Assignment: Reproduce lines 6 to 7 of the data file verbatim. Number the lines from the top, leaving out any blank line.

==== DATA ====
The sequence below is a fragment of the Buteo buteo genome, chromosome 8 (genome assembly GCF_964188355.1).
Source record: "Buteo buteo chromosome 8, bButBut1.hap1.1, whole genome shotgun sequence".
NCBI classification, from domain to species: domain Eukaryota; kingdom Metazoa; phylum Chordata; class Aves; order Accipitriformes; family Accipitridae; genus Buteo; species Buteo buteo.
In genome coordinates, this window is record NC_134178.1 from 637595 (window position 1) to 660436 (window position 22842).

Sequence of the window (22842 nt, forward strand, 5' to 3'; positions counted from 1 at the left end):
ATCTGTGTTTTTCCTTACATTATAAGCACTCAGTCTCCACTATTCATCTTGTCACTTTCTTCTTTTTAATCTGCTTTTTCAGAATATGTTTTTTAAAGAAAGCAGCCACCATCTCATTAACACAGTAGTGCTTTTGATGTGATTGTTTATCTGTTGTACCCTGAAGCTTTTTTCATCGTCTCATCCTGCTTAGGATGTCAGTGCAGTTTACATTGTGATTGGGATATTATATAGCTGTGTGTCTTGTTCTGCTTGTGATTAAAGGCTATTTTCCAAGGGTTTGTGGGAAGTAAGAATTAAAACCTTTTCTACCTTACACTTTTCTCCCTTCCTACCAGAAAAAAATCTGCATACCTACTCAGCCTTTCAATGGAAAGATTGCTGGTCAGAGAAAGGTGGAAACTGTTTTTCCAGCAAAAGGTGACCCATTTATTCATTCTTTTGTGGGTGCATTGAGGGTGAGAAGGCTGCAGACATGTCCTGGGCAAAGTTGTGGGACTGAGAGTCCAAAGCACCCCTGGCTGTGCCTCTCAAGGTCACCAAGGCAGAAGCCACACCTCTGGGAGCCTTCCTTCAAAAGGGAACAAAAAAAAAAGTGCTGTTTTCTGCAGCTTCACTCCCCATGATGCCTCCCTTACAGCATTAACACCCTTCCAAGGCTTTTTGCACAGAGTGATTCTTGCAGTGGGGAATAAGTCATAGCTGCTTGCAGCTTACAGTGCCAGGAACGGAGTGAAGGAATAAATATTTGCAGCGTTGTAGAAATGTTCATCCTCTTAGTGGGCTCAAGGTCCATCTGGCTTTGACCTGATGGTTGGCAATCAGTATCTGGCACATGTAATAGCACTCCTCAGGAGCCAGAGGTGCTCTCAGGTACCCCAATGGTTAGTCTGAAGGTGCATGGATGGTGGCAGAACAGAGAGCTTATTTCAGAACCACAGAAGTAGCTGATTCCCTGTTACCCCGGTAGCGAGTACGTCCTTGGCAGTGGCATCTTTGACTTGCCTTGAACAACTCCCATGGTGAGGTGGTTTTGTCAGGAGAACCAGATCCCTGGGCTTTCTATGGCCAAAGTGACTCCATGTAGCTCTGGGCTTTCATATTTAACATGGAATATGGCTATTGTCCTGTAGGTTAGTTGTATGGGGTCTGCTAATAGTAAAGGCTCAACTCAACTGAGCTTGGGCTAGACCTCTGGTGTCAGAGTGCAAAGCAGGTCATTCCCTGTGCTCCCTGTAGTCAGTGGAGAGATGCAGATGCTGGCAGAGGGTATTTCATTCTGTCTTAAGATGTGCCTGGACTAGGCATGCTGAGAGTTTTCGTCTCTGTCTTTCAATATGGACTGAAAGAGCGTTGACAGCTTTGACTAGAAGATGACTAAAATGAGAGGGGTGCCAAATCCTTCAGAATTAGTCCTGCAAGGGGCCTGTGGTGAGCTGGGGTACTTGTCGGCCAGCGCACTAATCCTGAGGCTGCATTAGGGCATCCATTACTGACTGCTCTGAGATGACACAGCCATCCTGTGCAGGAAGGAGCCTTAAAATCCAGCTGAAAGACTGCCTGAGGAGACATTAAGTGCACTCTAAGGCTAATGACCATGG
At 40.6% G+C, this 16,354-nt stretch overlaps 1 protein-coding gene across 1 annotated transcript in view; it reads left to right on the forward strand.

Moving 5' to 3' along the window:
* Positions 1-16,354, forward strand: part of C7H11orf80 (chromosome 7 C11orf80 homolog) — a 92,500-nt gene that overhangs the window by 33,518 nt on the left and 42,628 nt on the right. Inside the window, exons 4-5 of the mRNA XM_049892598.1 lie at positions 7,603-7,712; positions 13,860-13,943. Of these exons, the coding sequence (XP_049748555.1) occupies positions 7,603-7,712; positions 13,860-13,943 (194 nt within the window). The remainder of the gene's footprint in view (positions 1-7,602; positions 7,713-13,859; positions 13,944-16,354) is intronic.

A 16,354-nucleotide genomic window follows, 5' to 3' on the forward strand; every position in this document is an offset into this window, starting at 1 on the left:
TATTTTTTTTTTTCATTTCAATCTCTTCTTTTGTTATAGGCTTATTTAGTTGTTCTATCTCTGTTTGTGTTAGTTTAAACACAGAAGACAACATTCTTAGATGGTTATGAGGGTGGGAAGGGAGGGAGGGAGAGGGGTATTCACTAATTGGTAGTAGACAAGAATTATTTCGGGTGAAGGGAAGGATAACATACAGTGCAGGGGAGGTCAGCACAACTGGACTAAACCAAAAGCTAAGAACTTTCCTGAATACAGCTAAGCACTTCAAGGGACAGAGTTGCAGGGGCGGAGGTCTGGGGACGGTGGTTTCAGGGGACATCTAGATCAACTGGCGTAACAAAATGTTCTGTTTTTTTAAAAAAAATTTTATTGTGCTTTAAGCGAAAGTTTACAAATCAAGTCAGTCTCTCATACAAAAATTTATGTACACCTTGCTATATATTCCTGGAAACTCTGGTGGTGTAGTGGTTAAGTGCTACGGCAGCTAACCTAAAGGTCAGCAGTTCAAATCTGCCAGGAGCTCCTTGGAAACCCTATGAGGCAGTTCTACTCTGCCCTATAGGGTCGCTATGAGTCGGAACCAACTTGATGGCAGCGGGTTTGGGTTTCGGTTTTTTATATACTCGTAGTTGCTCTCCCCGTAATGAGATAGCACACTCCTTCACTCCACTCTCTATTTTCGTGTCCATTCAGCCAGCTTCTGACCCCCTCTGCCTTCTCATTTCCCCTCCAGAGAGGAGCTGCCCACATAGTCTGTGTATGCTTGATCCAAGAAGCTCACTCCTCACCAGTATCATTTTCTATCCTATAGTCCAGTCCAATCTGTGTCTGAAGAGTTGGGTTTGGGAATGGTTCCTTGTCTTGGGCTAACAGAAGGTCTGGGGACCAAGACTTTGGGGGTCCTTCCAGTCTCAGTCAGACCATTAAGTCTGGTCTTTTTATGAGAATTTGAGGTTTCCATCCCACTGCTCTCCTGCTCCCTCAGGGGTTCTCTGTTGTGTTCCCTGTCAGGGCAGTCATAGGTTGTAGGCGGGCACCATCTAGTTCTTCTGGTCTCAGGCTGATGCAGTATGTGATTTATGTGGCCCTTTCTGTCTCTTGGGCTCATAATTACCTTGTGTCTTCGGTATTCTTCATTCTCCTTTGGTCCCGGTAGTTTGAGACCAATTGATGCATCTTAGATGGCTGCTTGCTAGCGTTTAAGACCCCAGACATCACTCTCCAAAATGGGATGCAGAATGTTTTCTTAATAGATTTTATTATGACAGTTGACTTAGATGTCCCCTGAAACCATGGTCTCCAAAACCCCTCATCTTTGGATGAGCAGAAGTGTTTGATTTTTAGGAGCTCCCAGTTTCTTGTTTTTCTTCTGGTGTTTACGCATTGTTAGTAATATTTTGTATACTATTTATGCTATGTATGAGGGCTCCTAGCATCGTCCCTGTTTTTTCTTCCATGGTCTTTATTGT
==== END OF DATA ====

ATCTGTGTTTTTCCTTACATTATAAGCACTCAGTCTCCACTATTCATCTTGTCACTTTCTTCTTTTTAATCTGCTTTTTCAGAATATGTTTTTTAAAGAAAGCAGCCACCATCTCATTAACACAGTAGTGCTTTTGATGTGATTGTTTATCTGTTGTACCCTGAAGCTTTTTTCATCGTCTCATCCTGCTTAGGATGTCAGTGCAGTTTACATTGTGATTGGGATATTATATAGCTGTGTGTCTTGTTCTGCTTGTGATTAAAGGCTATTTTCCAAGGGTTTGTGGGAAGTAAGAATTAAAACCTTTTCTACCTTACACTTTTCTCCCTTCCTACCAGAAAAAAATCTGCATACCTACTCAGCCTTTCAATGGAAAGATTGCTGGTCAGAGAAAGGTGGAAACTGTTTTTCCAGCAAAAGGTGACCCATTTATTCATTCTTTTGTGGGTGCATTGAGGGTGAGAAGGCTGCAGACATGTCCTGGGCAAAGTTGTGGGACTGAGAGTCCAAAGCACCCCTGGCTGTGCCTCTCAAGGTCACCAAGGCAGAAGCCACACCTCTGGGAGCCTTCCTTCAAAAGGGAACAAAAAAAAAAGTGCTGTTTTCTGCAGCTTCACTCCCCATGATGCCTCCCTTACAGCATTAACACCCTTCCAAGGCTTTTTGCACAGAGTGATTCTTGCAGTGGGGAATAAGTCATAGCTGCTTGCAGCTTACAGTGCCAGGAACGGAGTGAAGGAATAAATATTTGCAGCGTTGTAGAAATGTTCATCCTCTTAGTGGGCTCAAGGTCCATCTGGCTTTGACCTGATGGTTGGCAATCAGTATCTGGCACATGTAATAGCACTCCTCAGGAGCCAGAGGTGCTCTCAGGTACCCCAATGGTTAGTCTGAAGGTGCATGGATGGTGGCAGAACAGAGAGCTTATTTCAGAACCACAGAAGTAGCTGATTCCCTGTTACCCCGGTAGCGAGTACGTCCTTGGCAGTGGCATCTTTGACTTGCCTTGAACAACTCCCATGGTGAGGTGGTTTTGTCAGGAGAACCAGATCCCTGGGCTTTCTATGGCCAAAGTGACTCCATGTAGCTCTGGGCTTTCATATTTAACATGGAATATGGCTATTGTCCTGTAGGTTAGTTGTATGGGGTCTGCTAATAGTAAAGGCTCAACTCAACTGAGCTTGGGCTAGACCTCTGGTGTCAGAGTGCAAAGCAGGTCATTCCCTGTGCTCCCTGTAGTCAGTGGAGAGATGCAGATGCTGGCAGAGGGTATTTCATTCTGTCTTAAGATGTGCCTGGACTAGGCATGCTGAGAGTTTTCGTCTCTGTCTTTCAATATGGACTGAAAGAGCGTTGACAGCTTTGACTAGAAGATGACTAAAATGAGAGGGGTGCCAAATCCTTCAGAATTAGTCCTGCAAGGGGCCTGTGGTGAGCTGGGGTACTTGTCGGCCAGCGCACTAATCCTGAGGCTGCATTAGGGCATCCATTACTGACTGCTCTGAGATGACACAGCCATCCTGTGCAGGAAGGAGCCTTAAAATCCAGCTGAAAGACTGCCTGAGGAGACATTAAGTGCACTCTAAGGCTAATGACCATGG
At 40.6% G+C, this 16,354-nt stretch overlaps 1 protein-coding gene across 1 annotated transcript in view; it reads left to right on the forward strand.